The Good, The Bad and the Ugly
For every bad, there's a good. I keep telling myself that.
For every story about someone losing a loved one, there's someone finding out that a loved one is safe.
For every idiot saying that the people who stayed in New Orleans don't deserve to be helped, there's a story like this:
Alice Wilder,10, Elena Page, 13, Coco Wilder,12, and Mary Perot, 12, from left, call on passing cars, as they continue to collect funds for victims of Hurricane Katrina, Thursday, Sept. 1, 2005, in Brighton, N.Y. The money will be doanted to the Ameriacn Red Cross. AP Photo/ Carlos Ortiz
For every jackass who emails me and asks when I'm going to stop writing about this, there's someone who emails me with links to good news stories, or offers of help with the school supplies drive.
For every looter in New Orleans, there's ten people doing things like this:
For every blogger who has spent seemingly every waking minute using this as an opportunity to drive home political messages, there are ten bloggers doing what they can to get help where it's needed.
For everyone who thinks someone else will pick up the slack and help out, there's this:
We have PLENTY of room in our house to take in a few families who have survived Katrina. I don't want to put a number on it because I'm sure we can fit more than I could come up with in my head. My kids are willing to combine rooms, so we could probably take in 3-4 families of 4, possibly more.
I just heard the mayor of New Orleans crying on CNN.
The Astrodome is full and can't take any more refugees.
There has been an explosion (possibly hazmat) in the area of the Superdome.
People are dying like animals on the street.
And everywhere - in newspapers, on blogs, on message boards, on tv - there are people who, swathed in safety and comfort and not anywhere near New Orleans, are saying things like "they had warnings, they should have gotten out," or "it's their fault for living there in the first place." It's the equivalent of that absurd line from Airplane! (they bought their tickets, they knew what they were getting into. I say, let 'em crash.) which was so funny because it was absurd - ha ha, who would really say a thing like that? Well, people are.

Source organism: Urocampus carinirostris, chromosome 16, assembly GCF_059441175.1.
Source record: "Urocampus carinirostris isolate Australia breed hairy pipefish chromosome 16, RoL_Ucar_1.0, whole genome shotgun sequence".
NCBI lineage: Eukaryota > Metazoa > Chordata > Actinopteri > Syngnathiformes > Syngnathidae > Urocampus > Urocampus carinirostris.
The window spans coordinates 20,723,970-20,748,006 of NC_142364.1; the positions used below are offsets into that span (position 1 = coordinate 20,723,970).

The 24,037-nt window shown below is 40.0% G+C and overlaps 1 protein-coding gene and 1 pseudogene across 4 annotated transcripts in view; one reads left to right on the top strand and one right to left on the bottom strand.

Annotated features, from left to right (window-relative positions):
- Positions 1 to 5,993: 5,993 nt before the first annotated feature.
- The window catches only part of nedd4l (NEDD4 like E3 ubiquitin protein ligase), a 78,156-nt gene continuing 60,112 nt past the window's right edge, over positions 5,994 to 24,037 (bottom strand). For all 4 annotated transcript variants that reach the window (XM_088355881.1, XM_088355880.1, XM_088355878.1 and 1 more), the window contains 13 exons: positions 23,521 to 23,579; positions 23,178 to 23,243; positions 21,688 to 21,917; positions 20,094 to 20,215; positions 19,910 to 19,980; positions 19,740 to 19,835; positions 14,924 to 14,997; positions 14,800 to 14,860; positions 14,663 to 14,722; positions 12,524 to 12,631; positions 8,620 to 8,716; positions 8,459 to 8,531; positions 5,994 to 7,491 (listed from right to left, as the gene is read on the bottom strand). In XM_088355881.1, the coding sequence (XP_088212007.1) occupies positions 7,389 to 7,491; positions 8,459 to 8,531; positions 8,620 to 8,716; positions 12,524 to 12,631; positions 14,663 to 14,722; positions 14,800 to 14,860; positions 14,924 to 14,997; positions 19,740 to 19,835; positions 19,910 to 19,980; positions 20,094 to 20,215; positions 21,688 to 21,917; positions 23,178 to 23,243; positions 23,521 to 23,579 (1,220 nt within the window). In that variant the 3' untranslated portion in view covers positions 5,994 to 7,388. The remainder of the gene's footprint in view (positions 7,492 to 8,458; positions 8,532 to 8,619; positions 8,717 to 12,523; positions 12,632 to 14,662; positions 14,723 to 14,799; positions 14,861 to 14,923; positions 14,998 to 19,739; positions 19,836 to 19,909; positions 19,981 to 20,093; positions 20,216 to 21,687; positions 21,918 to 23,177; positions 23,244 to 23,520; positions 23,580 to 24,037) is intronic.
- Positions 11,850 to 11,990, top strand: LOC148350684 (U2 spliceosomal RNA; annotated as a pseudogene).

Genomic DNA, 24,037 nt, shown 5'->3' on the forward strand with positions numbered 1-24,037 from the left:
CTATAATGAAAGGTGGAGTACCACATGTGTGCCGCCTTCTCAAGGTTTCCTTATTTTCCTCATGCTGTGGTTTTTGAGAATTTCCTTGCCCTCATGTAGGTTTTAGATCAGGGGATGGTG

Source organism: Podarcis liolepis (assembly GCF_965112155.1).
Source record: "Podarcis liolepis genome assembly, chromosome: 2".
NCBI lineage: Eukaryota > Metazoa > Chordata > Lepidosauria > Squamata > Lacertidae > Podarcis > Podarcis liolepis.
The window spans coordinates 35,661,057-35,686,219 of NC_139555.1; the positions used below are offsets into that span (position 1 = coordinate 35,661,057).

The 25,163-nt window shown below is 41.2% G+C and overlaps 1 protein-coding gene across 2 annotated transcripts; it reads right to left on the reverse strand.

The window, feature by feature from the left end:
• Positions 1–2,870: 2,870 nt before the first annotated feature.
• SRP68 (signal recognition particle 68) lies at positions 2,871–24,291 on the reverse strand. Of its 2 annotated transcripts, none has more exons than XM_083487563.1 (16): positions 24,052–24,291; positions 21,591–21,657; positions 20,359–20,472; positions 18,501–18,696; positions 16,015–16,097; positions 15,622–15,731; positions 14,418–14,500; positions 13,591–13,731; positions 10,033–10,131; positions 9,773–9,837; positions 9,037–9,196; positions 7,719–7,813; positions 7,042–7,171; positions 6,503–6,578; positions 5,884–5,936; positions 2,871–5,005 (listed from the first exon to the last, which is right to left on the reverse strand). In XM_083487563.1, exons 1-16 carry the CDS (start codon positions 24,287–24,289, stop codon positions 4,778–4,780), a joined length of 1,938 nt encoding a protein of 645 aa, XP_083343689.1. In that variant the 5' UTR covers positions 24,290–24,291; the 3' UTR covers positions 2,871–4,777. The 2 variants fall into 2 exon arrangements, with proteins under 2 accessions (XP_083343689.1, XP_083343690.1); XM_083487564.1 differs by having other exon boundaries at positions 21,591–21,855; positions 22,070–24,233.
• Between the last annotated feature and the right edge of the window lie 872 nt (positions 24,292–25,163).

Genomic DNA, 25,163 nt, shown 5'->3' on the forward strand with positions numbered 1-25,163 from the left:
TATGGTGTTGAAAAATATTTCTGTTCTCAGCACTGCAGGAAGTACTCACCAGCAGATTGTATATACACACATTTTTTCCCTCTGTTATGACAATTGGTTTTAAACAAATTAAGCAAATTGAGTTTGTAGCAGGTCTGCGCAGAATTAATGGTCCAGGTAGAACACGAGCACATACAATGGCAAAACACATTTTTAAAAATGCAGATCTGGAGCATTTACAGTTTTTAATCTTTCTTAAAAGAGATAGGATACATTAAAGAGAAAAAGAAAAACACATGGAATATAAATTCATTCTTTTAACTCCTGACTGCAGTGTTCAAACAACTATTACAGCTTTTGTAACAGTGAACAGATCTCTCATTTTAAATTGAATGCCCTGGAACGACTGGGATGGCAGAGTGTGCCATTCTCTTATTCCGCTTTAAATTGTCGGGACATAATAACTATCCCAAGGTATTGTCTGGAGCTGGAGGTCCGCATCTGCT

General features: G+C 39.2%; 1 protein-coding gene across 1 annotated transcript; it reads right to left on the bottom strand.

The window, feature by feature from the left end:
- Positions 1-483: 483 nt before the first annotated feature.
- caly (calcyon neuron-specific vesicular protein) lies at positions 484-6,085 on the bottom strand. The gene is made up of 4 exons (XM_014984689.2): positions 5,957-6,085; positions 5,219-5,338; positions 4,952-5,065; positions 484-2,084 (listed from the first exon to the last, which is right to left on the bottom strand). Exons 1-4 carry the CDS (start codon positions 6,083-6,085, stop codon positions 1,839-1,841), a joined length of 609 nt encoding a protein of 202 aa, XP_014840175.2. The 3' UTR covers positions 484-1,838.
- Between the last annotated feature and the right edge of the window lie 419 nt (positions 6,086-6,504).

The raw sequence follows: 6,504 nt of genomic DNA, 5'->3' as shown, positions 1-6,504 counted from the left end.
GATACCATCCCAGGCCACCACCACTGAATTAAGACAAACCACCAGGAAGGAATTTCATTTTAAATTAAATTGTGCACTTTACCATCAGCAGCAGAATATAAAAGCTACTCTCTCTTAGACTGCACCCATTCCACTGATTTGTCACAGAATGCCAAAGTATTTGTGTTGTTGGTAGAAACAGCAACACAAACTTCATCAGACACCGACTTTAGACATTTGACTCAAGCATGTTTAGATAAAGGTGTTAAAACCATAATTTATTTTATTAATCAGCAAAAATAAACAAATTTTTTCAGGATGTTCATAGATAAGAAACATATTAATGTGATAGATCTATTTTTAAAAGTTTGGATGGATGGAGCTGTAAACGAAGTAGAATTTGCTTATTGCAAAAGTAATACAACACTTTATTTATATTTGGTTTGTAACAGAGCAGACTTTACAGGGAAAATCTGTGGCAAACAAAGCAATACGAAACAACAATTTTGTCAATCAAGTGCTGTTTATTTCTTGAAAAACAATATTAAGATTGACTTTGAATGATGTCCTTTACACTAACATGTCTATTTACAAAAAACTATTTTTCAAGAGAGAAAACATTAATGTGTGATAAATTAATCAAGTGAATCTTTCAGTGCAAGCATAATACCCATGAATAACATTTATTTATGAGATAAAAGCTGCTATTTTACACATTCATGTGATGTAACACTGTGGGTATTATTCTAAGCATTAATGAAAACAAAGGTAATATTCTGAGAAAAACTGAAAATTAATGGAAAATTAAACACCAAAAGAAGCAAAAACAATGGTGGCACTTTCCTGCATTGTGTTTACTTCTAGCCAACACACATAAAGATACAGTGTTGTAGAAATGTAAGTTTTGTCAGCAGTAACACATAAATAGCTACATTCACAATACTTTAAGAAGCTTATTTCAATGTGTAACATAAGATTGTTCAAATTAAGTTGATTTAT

It's easy to sit here and second guess those people (and I am not talking about those who stayed because they though the idea of a "hurricane party" a bright one) who stayed. Maybe some of them did just refuse to leave because of some sort of bravado, but I'm guessing that's not the case with the majority. There were a lot of people without the means to go or a place to go to. What about the sick, the elderly, the handicapped? What about those with no cars? Some people had no choice but to stay. And yes, some people stayed on their own accord, and I'm going to backtrack a bit on something I wrote about earlier and say, I don't blame them.
I've been thinking about this. I live on an island. If there were a warning to get the hell out (let's say a weather related potential disaster headed this way), I don't know that I would go. Chances that I would get off the island are slim to none, anyhow. Perhaps if I lived closer to the city line I'd have a chance to get over a bridge and away from here, but it's more likely that I'd be stuck in a sea of escaping cars that moved an inch an hour. I would much rather stick it out and possibly survive, or even die in my own home, clinging to my loved ones, than drown while sitting in traffic on the Long Island Expressway, trying to get off the island. I already sat in flood waters on the LIE once, when I was about 14. We saw a coffin drift out of a hearse. I'll pass on having that experience again.
You just don't know. I don't understand the callousness of people who turn their backs on those who need help because they feel it's deserved. I don't understand the cruelty of those who are taking the looters and shooters and making them the poster children for every single refugee in the area now, as if that's what they all are.